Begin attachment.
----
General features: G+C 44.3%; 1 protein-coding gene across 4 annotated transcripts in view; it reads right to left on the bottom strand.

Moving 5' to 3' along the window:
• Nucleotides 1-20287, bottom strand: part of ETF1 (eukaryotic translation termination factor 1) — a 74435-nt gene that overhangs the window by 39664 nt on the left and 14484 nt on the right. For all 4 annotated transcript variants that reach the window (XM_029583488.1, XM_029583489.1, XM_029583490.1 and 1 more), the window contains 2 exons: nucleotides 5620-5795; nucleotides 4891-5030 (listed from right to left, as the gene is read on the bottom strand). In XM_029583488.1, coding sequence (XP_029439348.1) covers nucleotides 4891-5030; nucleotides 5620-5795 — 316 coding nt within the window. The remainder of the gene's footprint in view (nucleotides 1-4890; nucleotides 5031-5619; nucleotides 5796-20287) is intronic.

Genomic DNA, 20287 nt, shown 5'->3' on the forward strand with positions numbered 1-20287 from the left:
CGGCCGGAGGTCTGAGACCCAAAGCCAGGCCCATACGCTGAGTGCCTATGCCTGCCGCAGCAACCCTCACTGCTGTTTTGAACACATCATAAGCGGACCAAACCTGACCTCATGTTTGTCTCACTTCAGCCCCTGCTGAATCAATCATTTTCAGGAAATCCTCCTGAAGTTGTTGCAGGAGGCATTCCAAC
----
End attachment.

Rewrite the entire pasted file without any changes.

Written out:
General features: G+C 44.3%; 1 protein-coding gene across 4 annotated transcripts in view; it reads right to left on the bottom strand.

Moving 5' to 3' along the window:
• Nucleotides 1-20287, bottom strand: part of ETF1 (eukaryotic translation termination factor 1) — a 74435-nt gene that overhangs the window by 39664 nt on the left and 14484 nt on the right. For all 4 annotated transcript variants that reach the window (XM_029583488.1, XM_029583489.1, XM_029583490.1 and 1 more), the window contains 2 exons: nucleotides 5620-5795; nucleotides 4891-5030 (listed from right to left, as the gene is read on the bottom strand). In XM_029583488.1, coding sequence (XP_029439348.1) covers nucleotides 4891-5030; nucleotides 5620-5795 — 316 coding nt within the window. The remainder of the gene's footprint in view (nucleotides 1-4890; nucleotides 5031-5619; nucleotides 5796-20287) is intronic.

Genomic DNA, 20287 nt, shown 5'->3' on the forward strand with positions numbered 1-20287 from the left:
CGGCCGGAGGTCTGAGACCCAAAGCCAGGCCCATACGCTGAGTGCCTATGCCTGCCGCAGCAACCCTCACTGCTGTTTTGAACACATCATAAGCGGACCAAACCTGACCTCATGTTTGTCTCACTTCAGCCCCTGCTGAATCAATCATTTTCAGGAAATCCTCCTGAAGTTGTTGCAGGAGGCATTCCAAC